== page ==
Weill Cornell Medicine Awarded Funding to Study Telemedicine and Clinical Care of COVID-19

doctor in white coat talking to patient via a tele communication service

Weill Cornell Medicine investigators have received a total of $3.5 million from the Patient-Centered Outcomes Research Institute (PCORI) to study the effectiveness of telehealth services during the COVID-19 pandemic, and to develop models that can aid in clinical decision making in the treatment of the virus.

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Dr. Rainu Kaushal

PCORI is an independent, nonprofit institute sponsored by the United States government that funds studies to help patients, clinicians and caregivers make better-informed healthcare decisions.

“The goal of these studies is to use the abundant data that is accumulating around COVID-19, from electronic health records and other digital sources, to better understand health outcomes related to the virus. These findings can help patients and those caring for them navigate treatment and other healthcare services related to the virus,” said Dr. Rainu Kaushal, senior associate dean of clinical research and chair of the Department of Population Health Sciences, and a principal investigator on both studies. “We are grateful to PCORI for supporting this important research.”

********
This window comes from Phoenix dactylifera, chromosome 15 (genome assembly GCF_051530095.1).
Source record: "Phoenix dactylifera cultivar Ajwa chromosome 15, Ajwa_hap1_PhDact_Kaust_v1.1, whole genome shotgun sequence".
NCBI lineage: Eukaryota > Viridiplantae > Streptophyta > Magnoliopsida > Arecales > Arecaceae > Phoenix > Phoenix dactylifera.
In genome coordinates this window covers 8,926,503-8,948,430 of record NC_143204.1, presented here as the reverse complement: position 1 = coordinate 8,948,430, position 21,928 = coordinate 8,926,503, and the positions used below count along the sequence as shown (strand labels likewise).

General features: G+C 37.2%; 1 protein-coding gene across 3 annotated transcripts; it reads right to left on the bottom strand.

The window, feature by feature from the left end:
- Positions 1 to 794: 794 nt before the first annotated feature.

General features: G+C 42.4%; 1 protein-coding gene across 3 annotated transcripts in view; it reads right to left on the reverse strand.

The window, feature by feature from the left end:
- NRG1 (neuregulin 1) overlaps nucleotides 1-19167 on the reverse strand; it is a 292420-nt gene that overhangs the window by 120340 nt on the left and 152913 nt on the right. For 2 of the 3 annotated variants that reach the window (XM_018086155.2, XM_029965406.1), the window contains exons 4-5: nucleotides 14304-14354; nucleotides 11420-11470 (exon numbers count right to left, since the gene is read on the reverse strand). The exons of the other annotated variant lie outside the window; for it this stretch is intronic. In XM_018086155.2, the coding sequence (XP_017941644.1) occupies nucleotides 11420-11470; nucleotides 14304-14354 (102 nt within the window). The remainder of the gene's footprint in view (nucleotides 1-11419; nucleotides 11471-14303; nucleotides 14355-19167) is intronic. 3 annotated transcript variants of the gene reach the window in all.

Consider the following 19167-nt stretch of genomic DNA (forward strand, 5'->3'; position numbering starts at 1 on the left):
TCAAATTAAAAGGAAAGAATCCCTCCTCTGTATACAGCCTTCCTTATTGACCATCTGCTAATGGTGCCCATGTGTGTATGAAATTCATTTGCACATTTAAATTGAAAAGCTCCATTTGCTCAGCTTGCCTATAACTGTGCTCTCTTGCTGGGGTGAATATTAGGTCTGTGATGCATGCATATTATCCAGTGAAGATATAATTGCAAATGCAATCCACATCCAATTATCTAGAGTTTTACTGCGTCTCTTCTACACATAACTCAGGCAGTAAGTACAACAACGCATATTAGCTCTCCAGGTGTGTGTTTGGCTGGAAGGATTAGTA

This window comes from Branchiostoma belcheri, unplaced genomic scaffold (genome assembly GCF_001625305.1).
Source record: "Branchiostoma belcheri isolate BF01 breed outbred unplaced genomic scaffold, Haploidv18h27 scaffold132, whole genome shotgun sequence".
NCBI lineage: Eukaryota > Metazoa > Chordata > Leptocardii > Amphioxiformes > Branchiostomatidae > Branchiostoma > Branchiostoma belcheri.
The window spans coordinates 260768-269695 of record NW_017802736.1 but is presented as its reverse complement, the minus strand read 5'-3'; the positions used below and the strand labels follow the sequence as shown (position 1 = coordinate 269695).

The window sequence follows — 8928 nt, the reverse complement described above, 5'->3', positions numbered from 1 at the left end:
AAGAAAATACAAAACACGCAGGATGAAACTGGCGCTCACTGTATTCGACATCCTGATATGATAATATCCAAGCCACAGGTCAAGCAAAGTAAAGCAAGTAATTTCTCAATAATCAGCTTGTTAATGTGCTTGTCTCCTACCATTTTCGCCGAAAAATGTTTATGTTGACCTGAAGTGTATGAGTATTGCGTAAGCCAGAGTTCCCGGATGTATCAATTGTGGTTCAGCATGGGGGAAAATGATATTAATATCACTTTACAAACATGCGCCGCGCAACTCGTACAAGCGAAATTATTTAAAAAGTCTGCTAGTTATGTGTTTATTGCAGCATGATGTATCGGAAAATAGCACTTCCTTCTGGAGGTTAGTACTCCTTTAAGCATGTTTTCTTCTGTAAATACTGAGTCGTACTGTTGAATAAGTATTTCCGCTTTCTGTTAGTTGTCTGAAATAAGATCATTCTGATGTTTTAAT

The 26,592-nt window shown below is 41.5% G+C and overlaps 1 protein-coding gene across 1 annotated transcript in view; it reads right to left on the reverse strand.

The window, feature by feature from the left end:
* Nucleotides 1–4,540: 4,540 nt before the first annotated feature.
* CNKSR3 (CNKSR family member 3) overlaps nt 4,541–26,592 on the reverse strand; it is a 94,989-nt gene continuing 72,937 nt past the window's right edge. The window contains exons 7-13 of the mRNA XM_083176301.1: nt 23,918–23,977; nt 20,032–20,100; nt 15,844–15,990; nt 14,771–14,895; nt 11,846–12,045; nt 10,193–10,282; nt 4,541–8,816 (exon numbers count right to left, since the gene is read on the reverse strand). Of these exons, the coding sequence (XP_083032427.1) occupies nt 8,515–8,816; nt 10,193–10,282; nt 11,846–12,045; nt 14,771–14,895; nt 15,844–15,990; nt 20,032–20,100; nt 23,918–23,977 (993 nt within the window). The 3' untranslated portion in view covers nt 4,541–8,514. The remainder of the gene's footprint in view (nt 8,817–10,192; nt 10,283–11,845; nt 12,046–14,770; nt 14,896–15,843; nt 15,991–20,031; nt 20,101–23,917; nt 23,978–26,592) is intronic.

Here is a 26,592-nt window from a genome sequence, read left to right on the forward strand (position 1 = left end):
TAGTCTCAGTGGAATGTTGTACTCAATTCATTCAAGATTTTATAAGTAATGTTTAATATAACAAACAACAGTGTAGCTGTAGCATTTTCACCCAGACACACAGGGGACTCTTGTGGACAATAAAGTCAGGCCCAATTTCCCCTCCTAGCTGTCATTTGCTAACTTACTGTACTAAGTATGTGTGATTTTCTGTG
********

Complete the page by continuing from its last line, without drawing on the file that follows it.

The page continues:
a woman posing for a headshot photo

Dr. Jessica Ancker

Dr. Kaushal and co-principal investigator Dr. Jessica Ancker, an associate professor of population health sciences, are receiving a $3 million grant to evaluate the effectiveness of telemedicine in primary care during the COVID-19 pandemic. With the widespread shift from in-person to remote visits necessitated by the pandemic, the investigators will study how diverse populations access telemedicine, and their experiences. They will also examine the impact of telemedicine on those with chronic disease, and whether it benefits all patients equally. The researchers will draw on the network and data of PCORnet®, National Patient-Centered Clinical Research Network at PCORI, which supports research on patients’ clinical experience using information like electronic health records and health registry data.

Dr. Kaushal, who is also the Nanette Laitman Distinguished Professor of Healthcare Policy and Research, has also received $500 thousand from PCORI to use electronic health record data to help guide clinical decision making in treating COVID-19. She and her team will develop models to help predict outcomes related to the need for intensive care, intubation and risk of death among patients hospitalized due to the virus.

Drs. Kaushal and Ancker’s awards have been approved pending completion of a business and programmatic review by PCORI staff and issuance of a formal award contract.

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